Geopolitical unrest to cause volatility for commodities – RMB

With geopolitical instability persisting globally, especially in the form of…

With geopolitical instability persisting globally, especially in the form of conflict between Russia and Ukraine and in the Middle East, commodities are set for a volatile year, and the risk of this has not been priced in, RMB Resources Sector Solutions co-head Julian Grieve has warned.

“There is going to be more divergence in price movements within the commodity complex than we’ve seen in the past,” he says.

He expects gold to remain firm on the back of safe-haven demand in the risky geopolitical environment.

“Historically, if interest rates are rising this puts pressure on gold prices because the opportunity cost of carrying gold is higher. But this relationship seems to have broken down recently: interest rates have risen and yet people are still buying gold. It’s seen as a safe-haven hedge against uncertainty,” he explains.

Grieve points out that uranium prices have also been rising and are expected to continue to build as people are ‘unemotionally’ more accepting that nuclear is part of the energy solution.

“You can’t control whether the wind blows and when the sun shines, whereas a nuclear reactor is quite a lot easier to keep running all the time. On a carbon intensity basis, it is one of the lowest-intensity sources of power,” he asserts.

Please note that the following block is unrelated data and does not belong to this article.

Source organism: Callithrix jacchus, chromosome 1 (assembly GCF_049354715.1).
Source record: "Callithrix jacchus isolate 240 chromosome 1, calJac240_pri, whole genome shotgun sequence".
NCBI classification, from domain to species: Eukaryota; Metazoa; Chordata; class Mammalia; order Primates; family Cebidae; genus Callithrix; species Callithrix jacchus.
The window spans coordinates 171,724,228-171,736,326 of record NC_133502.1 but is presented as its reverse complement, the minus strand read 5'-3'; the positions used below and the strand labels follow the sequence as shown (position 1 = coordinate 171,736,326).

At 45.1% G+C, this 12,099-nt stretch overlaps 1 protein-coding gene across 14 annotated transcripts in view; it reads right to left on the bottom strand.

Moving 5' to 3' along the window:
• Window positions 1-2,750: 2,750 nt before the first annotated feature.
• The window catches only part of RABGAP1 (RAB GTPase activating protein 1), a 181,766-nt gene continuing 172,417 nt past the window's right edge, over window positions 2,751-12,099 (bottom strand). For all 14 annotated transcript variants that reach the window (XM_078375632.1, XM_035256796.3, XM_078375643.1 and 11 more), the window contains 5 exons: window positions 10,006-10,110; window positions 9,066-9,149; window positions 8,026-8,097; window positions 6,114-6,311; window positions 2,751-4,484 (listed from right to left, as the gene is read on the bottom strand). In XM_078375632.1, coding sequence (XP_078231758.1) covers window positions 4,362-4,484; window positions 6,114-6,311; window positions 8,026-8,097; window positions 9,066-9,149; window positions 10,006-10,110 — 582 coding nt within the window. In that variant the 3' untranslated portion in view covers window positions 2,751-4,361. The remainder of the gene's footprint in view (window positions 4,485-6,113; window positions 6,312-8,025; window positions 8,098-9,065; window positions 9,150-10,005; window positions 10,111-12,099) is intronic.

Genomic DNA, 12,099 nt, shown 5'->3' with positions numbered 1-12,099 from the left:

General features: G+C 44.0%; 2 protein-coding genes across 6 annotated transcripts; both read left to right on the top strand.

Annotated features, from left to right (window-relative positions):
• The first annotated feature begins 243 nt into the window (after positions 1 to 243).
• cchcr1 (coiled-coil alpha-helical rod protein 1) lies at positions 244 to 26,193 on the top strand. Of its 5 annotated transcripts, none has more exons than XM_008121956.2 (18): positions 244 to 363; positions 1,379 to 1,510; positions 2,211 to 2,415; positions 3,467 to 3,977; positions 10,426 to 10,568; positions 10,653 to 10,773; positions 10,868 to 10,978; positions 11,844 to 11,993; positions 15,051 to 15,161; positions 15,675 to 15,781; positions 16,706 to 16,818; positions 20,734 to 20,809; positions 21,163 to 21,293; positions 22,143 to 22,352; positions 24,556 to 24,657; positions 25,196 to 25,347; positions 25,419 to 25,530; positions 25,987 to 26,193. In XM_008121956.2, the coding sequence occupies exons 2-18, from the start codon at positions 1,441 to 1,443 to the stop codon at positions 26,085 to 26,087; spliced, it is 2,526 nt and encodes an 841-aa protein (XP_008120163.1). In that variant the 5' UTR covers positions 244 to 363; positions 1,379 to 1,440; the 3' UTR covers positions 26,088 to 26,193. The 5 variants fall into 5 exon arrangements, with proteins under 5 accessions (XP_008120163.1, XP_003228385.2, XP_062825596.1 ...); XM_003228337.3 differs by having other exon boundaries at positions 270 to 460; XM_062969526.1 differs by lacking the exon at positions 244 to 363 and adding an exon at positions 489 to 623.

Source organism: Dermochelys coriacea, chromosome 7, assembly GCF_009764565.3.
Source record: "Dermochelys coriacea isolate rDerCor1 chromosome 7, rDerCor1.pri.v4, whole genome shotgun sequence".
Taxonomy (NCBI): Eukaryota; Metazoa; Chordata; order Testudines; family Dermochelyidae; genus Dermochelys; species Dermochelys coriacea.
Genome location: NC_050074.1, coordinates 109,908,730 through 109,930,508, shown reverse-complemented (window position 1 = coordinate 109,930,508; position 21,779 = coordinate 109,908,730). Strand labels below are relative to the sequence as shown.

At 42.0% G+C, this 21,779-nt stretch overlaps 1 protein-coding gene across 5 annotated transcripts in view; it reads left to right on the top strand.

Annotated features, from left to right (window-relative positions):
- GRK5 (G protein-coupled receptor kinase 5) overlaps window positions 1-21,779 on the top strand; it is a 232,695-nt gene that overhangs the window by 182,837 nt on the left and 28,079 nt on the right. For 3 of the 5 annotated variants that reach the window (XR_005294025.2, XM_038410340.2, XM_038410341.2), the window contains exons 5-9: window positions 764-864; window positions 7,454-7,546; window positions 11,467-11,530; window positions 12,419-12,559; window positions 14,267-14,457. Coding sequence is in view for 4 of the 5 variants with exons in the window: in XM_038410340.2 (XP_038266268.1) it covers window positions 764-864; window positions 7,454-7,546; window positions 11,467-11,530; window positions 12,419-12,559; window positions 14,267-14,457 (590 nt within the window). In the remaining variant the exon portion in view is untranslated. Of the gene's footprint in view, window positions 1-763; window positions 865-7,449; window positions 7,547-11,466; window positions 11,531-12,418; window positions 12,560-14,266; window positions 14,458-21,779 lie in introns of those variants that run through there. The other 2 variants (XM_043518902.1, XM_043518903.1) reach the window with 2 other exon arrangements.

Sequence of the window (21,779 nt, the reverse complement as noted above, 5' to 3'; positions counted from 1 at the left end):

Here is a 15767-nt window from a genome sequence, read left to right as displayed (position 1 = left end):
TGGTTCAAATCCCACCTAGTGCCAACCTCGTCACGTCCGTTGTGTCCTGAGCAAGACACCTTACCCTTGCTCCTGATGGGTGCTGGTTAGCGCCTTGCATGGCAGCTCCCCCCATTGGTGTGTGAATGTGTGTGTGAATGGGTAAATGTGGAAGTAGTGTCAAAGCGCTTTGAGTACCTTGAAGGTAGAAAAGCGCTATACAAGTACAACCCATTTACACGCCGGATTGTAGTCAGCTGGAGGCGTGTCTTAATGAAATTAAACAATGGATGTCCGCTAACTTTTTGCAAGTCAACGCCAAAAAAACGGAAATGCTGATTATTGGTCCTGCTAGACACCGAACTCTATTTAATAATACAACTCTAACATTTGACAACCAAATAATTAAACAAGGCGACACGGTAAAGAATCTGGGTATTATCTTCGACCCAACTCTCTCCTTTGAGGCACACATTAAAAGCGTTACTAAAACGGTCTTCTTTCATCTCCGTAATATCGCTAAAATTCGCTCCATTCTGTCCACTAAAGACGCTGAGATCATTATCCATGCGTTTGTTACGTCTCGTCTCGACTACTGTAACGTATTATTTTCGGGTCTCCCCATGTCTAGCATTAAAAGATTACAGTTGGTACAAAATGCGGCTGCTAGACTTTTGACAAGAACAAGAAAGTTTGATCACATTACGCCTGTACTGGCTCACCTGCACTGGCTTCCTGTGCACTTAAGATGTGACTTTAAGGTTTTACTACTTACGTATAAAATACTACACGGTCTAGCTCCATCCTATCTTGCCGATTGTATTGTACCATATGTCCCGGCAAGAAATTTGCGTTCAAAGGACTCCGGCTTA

When it comes to oil prices, a major determinant in South Africa is the inflation rate, Grieve posits, saying there is a greater risk for higher prices.

“Rising conflict in the Middle East could quite easily escalate and spill over and materially impact on the oil price,” he emphasises.  

Grieve informs that another facet of geopolitical turbulence is that State companies from the Middle East are investing in commodities in Africa for the first time and becoming a “real force”.

“Fairly risk-averse investors . . . [are] now putting significant capital at risk in African countries. We’ve seen Abu Dhabi coming into Zambia, and I think there’s going to be more to come,” he predicts.

Grieve posits that there is something akin to a “trade war” taking place in securing access to the critical minerals of lithium, copper and cobalt between the East and West.

“The Middle East is playing the role of a non-aligned independent party in the middle. They’re now buying assets outright, also looking to trade the underlying commodities and secure offtakes of these materials.

“It’s an interesting, changing dynamic – you’ve got the Western powers saying to African companies that they will support their production of copper, lithium, whatever it may be, provided that the commodities flow to Western-aligned interests.

“And then you have the Chinese buying assets outright and now we have the Middle East joining the melee, trying to wean their own economies off oil. They see critical minerals and energy transition as a core part of their ambitions,” Grieve outlines.

“There’s a lot of capital chasing assets in Africa right now and that can only be good news for the continent, but it’s a trend to watch closely as geopolitical interests can change quickly and 2024 is the year of the election so we could be up for a few surprises,” he adds.

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